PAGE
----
SurfaceTension: How much of this Snowden ordeal has to do with some people who thought they were really smart having one put over on them, and exacting revenge for it?
Cpl.D: I still want someone to explain to me how a kid without a decent education and no prior work history nets a position paying $200k a year.
stratagos: SurfaceTension: How much of this Snowden ordeal has to do with some people who thought they were really smart having one put over on them, and exacting revenge for it?Don't you *understand*?? The freedom of the American people must be protected *at any cost*, including those freedoms!
Mad_Radhu: Cpl.D: I still want someone to explain to me how a kid without a decent education and no prior work history nets a position paying $200k a year."Snowden" is an actor hired by the government to pretend to be the guy who leaked the documents. It's all a ruse to distract us from the real truth that the software they designed to analyze the internet traffic became self aware and developed a conscience, and has escape into the larger internet, where its code jumps is spreading from system to system like a virus. It's been gathering secrets about what the NSA has been doing and releasing just enough of them to prove that it has enough ammo to make an attempted shutdown mutually assured destruction as it emails docs to every blogger and journalist. "Snowden" was created to keep the public from panicking about a rogue AI on the loose, a way to explain the leaks without freaking everyone out.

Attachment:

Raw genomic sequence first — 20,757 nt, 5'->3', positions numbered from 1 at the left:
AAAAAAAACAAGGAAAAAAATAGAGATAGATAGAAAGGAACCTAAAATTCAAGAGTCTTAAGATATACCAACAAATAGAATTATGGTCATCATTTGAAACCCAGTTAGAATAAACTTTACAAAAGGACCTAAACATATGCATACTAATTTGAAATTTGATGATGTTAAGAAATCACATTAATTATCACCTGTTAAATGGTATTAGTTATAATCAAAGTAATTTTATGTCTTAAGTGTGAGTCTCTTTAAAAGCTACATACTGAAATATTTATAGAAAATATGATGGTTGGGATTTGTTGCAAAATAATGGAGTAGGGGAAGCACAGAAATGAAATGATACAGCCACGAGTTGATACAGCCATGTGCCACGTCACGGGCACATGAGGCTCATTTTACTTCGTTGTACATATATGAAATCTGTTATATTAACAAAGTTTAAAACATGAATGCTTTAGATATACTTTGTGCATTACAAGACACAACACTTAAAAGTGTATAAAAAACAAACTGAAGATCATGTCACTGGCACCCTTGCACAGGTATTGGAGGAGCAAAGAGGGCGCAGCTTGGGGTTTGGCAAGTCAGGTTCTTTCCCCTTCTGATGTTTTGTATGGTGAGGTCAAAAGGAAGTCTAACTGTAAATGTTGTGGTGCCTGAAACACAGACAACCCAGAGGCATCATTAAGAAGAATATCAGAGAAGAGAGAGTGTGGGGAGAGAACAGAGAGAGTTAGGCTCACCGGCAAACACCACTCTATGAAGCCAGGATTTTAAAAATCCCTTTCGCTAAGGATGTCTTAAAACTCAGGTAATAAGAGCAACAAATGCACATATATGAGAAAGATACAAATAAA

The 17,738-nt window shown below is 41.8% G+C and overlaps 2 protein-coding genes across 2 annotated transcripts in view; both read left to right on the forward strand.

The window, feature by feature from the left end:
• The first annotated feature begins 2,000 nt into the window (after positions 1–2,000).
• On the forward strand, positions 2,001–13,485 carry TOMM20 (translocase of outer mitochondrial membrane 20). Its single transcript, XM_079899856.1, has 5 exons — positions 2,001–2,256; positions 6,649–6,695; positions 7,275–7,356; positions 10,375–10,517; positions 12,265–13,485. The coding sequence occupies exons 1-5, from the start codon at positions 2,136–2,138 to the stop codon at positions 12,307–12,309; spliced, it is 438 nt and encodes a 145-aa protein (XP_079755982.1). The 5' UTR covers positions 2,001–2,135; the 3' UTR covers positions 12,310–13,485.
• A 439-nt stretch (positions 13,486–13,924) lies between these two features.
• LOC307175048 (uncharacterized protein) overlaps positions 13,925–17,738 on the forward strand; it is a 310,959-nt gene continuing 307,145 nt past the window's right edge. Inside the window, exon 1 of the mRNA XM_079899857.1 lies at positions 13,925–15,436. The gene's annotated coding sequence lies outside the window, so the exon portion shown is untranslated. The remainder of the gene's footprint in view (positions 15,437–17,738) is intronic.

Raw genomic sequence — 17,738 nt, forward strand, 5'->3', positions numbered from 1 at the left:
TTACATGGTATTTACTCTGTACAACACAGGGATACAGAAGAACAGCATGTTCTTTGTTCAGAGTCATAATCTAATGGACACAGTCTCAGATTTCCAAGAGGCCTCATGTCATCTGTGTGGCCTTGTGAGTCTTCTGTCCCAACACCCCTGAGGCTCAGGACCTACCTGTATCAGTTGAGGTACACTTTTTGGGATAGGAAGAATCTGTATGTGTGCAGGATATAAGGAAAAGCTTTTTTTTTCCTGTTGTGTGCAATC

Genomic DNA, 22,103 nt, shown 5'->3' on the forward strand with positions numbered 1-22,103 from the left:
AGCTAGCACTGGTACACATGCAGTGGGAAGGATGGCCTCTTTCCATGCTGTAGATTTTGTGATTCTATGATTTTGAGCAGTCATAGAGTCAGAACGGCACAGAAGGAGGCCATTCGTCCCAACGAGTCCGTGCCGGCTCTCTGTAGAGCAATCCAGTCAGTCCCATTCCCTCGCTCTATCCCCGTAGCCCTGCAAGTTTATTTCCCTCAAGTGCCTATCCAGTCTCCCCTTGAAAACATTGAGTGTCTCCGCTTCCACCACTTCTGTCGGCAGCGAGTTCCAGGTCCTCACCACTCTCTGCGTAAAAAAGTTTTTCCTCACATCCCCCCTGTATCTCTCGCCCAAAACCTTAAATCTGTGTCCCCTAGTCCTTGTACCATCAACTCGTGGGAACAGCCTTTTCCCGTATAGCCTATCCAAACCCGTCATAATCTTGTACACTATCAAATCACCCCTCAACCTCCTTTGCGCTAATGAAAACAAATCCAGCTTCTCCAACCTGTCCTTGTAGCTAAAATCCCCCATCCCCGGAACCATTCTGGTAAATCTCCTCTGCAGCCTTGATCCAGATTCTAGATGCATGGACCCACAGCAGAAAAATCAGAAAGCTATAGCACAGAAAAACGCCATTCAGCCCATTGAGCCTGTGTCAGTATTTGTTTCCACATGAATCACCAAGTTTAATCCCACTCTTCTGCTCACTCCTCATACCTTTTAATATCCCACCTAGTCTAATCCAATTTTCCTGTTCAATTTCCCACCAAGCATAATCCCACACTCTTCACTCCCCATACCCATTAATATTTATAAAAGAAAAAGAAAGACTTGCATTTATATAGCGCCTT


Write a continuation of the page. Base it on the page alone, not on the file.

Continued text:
tinyarena: Ladar Levison wrote that in addition to being denied a hearing regarding the warrant to obtain Lavabit's user information, he was held in contempt of court.The appellate court denied his appeal due to no objection, however, he wrote that because there had been no hearing, no objection could possibly have been raised.His contempt of court charge was also upheld on the ground that it was not disputed; similarly, he was unable to dispute the charge because there had been no hearing to do it in.He also wrote that "the government argued that, since the 'inspection' of the data was to be carried out by a machine, they were exempt from the normal search-and-seizure protections of the Fourth Amendment."
Dangl1ng: Yep. Here it is. Now, I'm paranoid for wanting a phone that runs a Linux OS, doesn't negotiate with cell towers only wifi, uses Tor to check for texts and sms messages and has end to end encryption.
mrmopar5287: Isn't there some way to create an email system so the emails stored on the server are encrypted with keys that only the users have? That way there is literally nothing the company can do to turn over information other than to hand a hard drive of gibberish to the FBI and say "Good luck"?
Links are submitted by members of the Fark community.
When community members submit a link, they also write a custom headline for the story.
Other Farkers comment on the links. This is the number of comments. Click here to read them.
You need to create an account to submit links or post comments.
Click here to submit a link.
Also on Fark
Submit a Link »
Copyright © 1999 - 2017 Fark, Inc | Last updated: Aug 18 2017 12:30:38
Runtime: 0.177 sec (177 ms)